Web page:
So in your words, the company didn't violate the CC-NC license?
Look, the artist has photography with a clear license agreement attached to the images. If a company goes off, and takes those images, replicates them for commercial use, and even "includes" the CC license in the 'pirated' images, then... the company itself already violated the agreed contract when they siphoned the images off the internet. (whether agreeing or not to the CC terms, they clearly knew about it, and just ignored the terms)
To me, small claims court would instantly rule in favor of the plaintive because the commercial use was a violation of the original use of the imagery.
Plus if you send the invoice to the company (certified letter), they don't respond within 30 days, you have the right to sue them. Whether they disagreed to the CC license terms, they took and used the artists imagery without permission.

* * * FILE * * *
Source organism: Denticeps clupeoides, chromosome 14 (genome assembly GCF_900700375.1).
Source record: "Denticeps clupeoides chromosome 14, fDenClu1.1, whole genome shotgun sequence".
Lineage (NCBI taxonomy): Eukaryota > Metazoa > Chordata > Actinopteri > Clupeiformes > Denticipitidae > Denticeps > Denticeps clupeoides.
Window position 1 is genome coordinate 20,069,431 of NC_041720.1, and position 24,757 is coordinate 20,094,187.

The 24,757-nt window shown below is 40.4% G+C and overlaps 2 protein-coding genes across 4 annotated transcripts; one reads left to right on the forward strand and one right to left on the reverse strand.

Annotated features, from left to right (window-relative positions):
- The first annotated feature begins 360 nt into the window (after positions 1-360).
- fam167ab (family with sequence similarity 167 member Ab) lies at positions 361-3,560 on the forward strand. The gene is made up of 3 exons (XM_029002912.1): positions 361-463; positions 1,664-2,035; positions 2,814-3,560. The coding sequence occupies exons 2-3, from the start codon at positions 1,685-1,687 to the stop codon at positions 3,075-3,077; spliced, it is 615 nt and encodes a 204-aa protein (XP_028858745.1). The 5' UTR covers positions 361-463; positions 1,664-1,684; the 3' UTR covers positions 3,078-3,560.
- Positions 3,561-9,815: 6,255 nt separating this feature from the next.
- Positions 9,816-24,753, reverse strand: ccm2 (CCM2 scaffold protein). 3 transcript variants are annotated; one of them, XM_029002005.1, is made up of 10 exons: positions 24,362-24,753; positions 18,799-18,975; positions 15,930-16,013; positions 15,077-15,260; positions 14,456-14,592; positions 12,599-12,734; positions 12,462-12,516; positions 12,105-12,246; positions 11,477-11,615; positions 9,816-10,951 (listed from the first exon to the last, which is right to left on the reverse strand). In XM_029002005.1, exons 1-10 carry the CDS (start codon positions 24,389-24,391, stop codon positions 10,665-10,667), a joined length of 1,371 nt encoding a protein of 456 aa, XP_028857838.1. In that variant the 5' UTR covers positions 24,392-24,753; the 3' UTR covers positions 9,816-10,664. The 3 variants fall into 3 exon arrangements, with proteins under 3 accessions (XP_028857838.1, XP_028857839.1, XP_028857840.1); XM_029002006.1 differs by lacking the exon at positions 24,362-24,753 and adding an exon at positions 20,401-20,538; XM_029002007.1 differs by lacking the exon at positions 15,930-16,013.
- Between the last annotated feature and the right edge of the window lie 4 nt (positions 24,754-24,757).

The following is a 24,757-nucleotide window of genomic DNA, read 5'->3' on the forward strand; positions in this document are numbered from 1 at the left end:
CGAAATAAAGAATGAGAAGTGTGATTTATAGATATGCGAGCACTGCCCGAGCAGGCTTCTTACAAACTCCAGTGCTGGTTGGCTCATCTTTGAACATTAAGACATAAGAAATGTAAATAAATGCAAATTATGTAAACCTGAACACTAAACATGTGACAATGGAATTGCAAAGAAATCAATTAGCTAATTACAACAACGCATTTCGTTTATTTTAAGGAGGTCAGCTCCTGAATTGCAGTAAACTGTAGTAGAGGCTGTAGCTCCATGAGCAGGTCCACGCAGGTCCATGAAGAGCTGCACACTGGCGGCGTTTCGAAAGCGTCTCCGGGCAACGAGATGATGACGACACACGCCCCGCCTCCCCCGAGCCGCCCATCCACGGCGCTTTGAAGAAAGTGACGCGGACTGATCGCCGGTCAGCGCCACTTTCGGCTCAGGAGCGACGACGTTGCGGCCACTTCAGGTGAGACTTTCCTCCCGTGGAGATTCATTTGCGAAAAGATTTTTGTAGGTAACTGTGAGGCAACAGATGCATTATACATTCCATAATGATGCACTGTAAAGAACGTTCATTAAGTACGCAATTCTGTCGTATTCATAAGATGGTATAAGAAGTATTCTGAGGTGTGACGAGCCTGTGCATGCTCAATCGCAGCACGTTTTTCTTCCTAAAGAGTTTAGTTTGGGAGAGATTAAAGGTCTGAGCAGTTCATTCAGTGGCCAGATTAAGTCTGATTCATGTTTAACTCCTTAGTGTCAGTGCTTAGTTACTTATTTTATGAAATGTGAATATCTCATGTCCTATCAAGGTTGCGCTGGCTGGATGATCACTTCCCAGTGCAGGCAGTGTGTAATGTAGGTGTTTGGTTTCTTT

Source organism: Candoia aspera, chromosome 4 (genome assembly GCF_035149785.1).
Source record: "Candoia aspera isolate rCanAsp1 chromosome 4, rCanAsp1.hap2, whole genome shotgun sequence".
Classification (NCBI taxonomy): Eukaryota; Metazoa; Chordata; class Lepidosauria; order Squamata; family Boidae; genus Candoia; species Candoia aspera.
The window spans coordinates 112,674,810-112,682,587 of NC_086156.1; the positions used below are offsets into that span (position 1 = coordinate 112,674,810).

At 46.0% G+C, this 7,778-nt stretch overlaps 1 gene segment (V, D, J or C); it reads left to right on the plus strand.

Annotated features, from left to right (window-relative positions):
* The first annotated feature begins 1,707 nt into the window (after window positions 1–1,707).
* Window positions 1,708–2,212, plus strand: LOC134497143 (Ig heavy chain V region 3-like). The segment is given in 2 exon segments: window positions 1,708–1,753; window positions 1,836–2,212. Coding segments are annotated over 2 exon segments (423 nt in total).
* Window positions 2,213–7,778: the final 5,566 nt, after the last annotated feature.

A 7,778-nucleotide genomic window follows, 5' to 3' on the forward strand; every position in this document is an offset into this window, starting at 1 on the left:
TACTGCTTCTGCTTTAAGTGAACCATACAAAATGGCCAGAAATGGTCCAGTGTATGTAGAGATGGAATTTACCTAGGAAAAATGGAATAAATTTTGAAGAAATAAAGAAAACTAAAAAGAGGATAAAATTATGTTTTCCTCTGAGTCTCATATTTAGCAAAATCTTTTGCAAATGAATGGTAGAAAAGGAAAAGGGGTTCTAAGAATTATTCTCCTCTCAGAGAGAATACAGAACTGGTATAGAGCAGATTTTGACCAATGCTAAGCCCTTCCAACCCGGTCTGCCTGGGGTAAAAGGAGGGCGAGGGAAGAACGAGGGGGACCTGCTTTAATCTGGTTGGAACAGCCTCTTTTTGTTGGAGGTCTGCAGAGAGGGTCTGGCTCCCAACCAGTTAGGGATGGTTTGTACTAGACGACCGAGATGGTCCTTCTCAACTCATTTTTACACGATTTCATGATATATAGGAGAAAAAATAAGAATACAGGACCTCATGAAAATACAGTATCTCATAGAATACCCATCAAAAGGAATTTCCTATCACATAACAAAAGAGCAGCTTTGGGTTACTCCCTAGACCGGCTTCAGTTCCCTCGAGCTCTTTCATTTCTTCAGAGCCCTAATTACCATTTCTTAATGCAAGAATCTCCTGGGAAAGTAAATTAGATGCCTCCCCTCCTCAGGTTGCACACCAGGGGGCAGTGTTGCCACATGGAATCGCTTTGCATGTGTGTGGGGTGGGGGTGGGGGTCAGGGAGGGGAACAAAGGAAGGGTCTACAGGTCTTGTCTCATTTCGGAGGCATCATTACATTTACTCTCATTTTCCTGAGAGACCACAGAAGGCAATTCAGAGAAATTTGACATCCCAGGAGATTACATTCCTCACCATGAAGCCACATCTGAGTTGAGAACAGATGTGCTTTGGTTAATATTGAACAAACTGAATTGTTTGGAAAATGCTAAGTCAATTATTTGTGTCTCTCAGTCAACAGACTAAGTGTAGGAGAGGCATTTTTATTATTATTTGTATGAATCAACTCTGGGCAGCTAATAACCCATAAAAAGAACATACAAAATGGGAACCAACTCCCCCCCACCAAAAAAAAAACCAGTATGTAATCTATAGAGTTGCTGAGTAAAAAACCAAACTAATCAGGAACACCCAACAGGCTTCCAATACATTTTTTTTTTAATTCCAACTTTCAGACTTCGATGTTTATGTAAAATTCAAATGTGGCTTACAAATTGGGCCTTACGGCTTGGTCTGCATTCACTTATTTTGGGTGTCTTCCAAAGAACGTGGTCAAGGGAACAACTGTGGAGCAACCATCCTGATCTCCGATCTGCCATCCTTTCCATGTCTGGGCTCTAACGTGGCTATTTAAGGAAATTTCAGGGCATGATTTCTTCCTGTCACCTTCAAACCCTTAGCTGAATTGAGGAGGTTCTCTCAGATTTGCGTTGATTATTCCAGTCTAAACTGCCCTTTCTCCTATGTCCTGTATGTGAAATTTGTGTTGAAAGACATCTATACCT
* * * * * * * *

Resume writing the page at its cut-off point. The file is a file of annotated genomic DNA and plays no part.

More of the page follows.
If a company can outright sue me for doing the same to them, then so be it. the same level of protections for those assholes should be afforded to the individual as well.
Just like recent articles where independent musicians have caught the Music industry not paying them for their royalties or for the fair use of their music without agreeing to the terms of the original artist. I've already read about how the RIAA basically gives the big middle finger to the little unsigned bands. Even if they(RIAA) steal the music and sell it on compiled demo discs, the independent artists have the right to counter sue the industry for their copyrighted material.
The law in effect backfired for the RIAA and the music production companies that misused small band's materials. The law can't only be used by the big boys in the industry. which was why I jumped for joy when I read about a small band winning a court case to C&D a music publishers business because the company made thousands in profit but never paid a dime to the band.